The Secret of Good Health
Dear old and new friends,
I find it amazing how common it is for conversations, especially on the telephone, to begin with the question, “How are you?” For some I suspect this is simply a courteous way to greet another, and not a serious question requiring a significant answer. For others, it can be a polite way to begin a conversation and also a serious question of concern about the other’s health. The irony is that this is an ancient question from about 500 (B.C.E.) in Babylon, once located in present day Iraq.
According to historians, the Babylonians, unlike the Egyptians, had very few doctors because they left the curing of illness to the public! A sick person was required to be seated or placed in Babylon’s city square, and citizens by law were forbidden to pass by the sick person without inquiring, “How are you?” Passersby who had also suffered or had a family member who had suffered the same affliction, or even had seen it treated, would give advice to the sick on how their affliction could be cured.
Paradoxically, today we like the ancient citizens of Babylon tend to often do exactly the same to both friend and stranger by suggesting they ask their physician for this or that medical cure that helped us. If you like so many others today begin your conversations by asking the other, “How are you?”, then let your question be a serious one and not just a polite inquiry. Serious questions require the asker give the gift of all the time the other needs to answer the inquiry, and to listen without giving advice…unless asked!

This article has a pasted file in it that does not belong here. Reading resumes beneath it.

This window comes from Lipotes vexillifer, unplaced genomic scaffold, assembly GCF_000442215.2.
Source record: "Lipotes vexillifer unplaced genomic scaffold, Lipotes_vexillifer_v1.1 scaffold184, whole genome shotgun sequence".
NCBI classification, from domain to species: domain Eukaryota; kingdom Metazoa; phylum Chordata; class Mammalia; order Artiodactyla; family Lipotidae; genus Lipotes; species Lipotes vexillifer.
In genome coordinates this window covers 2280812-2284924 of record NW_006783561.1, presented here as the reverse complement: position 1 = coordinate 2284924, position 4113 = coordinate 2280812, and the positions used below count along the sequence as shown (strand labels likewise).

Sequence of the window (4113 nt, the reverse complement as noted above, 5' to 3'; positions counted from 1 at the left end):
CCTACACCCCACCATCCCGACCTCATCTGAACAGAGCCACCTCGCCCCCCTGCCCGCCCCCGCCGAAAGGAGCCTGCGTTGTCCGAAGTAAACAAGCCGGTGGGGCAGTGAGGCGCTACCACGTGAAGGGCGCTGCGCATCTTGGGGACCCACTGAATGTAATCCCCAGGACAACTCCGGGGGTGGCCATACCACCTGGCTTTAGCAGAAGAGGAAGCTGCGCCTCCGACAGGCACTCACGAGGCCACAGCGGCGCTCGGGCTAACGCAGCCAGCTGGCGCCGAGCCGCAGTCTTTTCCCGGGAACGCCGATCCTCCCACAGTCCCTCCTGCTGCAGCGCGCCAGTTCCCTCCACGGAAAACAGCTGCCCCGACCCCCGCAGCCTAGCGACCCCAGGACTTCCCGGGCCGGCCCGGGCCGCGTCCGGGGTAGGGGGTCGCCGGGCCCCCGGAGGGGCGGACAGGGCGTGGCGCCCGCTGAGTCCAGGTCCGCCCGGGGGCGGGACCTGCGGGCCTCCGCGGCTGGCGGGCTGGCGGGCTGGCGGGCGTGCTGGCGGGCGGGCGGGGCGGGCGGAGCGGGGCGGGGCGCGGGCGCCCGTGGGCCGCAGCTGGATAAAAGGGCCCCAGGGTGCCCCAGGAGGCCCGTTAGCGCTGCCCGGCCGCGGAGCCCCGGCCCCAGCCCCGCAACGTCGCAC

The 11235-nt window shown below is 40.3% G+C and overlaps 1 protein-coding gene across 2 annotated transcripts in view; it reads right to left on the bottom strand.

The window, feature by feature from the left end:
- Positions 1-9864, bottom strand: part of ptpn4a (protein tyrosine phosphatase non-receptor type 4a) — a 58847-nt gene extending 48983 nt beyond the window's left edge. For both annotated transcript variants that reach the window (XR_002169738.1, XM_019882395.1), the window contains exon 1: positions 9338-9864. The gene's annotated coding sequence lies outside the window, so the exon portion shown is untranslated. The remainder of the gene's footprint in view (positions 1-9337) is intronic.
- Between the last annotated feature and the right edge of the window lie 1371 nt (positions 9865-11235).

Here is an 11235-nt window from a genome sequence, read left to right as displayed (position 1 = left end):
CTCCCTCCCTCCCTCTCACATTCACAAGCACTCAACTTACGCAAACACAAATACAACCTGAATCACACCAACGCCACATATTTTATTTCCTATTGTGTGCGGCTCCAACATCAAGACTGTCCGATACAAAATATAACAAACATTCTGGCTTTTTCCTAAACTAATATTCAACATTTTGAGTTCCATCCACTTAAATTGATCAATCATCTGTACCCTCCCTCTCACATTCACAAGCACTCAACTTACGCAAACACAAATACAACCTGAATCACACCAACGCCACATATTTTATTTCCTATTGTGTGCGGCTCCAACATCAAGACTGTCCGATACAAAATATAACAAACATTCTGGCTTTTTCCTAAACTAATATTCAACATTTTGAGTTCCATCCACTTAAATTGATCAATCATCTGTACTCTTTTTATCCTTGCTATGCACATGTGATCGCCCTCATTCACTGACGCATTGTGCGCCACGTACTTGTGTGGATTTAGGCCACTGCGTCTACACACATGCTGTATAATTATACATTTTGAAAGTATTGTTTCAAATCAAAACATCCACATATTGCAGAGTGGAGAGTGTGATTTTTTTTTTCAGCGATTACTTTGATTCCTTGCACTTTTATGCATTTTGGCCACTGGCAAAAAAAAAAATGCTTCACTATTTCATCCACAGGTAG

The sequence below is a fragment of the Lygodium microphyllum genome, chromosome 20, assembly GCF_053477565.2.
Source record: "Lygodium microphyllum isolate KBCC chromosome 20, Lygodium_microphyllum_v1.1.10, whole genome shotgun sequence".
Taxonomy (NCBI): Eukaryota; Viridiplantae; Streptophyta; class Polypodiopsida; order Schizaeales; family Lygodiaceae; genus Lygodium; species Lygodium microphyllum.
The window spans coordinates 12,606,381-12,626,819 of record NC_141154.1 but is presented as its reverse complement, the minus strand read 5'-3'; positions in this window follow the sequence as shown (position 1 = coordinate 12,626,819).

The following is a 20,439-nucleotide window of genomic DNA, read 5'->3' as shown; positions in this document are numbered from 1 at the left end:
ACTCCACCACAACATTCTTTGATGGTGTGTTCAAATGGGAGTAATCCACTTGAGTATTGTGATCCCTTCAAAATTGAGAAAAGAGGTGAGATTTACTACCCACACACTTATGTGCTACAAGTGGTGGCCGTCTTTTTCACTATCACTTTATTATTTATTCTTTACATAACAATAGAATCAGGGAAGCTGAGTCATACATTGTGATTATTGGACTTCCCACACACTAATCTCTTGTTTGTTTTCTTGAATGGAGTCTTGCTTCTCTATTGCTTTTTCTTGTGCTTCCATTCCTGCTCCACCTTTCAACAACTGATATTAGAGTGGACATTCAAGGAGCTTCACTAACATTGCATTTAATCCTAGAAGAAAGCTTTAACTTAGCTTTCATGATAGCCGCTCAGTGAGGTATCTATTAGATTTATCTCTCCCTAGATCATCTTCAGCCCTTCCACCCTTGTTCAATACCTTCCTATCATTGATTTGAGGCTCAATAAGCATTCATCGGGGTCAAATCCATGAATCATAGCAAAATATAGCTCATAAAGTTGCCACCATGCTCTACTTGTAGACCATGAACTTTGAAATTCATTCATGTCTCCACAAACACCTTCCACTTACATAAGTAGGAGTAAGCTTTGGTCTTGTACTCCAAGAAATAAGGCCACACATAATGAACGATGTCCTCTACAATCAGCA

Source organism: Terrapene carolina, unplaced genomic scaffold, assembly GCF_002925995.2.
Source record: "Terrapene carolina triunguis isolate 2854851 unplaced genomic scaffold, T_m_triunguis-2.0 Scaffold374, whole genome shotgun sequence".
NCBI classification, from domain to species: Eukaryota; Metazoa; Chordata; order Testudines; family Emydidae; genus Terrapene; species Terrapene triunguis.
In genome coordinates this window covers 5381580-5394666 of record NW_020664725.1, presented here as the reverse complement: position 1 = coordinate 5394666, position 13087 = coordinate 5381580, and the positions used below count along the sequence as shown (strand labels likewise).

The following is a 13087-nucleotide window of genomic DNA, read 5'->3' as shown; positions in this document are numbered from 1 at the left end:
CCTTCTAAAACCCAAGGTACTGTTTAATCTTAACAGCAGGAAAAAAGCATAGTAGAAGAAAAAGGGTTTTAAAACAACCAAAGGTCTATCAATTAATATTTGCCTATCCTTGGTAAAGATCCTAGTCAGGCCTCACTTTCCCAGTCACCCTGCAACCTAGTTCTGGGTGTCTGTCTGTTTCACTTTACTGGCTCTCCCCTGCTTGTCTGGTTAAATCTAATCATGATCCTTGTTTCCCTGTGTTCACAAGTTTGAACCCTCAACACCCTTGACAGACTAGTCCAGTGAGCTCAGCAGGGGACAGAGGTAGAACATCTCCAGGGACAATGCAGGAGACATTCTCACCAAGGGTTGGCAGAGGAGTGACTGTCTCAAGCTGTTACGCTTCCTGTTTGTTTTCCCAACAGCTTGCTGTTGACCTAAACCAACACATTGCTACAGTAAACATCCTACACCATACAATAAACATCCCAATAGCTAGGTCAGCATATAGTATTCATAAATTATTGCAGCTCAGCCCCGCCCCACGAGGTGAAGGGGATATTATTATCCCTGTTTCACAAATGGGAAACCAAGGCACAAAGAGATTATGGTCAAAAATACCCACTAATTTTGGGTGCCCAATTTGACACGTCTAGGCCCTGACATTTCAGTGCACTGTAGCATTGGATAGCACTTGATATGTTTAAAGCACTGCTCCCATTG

The Dutch physician and chemist Hermann Boerhaave, best known for his Elementa Chemiae, died in 1738. He left behind a sealed book entitled The Deepest Secrets of the Medical Arts. The book was still sealed when it was later auctioned for $20,000 in gold. When the new owner broke the seal and opened the book he found that 99 of the 100 pages were blank! However, on the title page was a handwritten note by the author Hermann Boerhaavve: “Keep your head cool, your feet warm, and you will make the best doctor poor.”
Two simple easy prescriptions that are not easy to swallow. To “keep your head cool,” not enflamed by anger at others or oneself for stupid mistakes, requires discipline. “Keep your head cool” requires refrigeration by a peaceful lifestyle and living with a non-judgmental acceptance of reality and humanity’s propensity for ridiculous inconsistency. “Keep your feet” warm by having a courageous heart that isn’t afraid to confront authority when it is wrong. Having cold feet is an old sign of being a coward and running from a fight instead of standing your ground. Church and State, the boss and the manager, can all cause “cold feet,” so keep your feet warm and your head cool.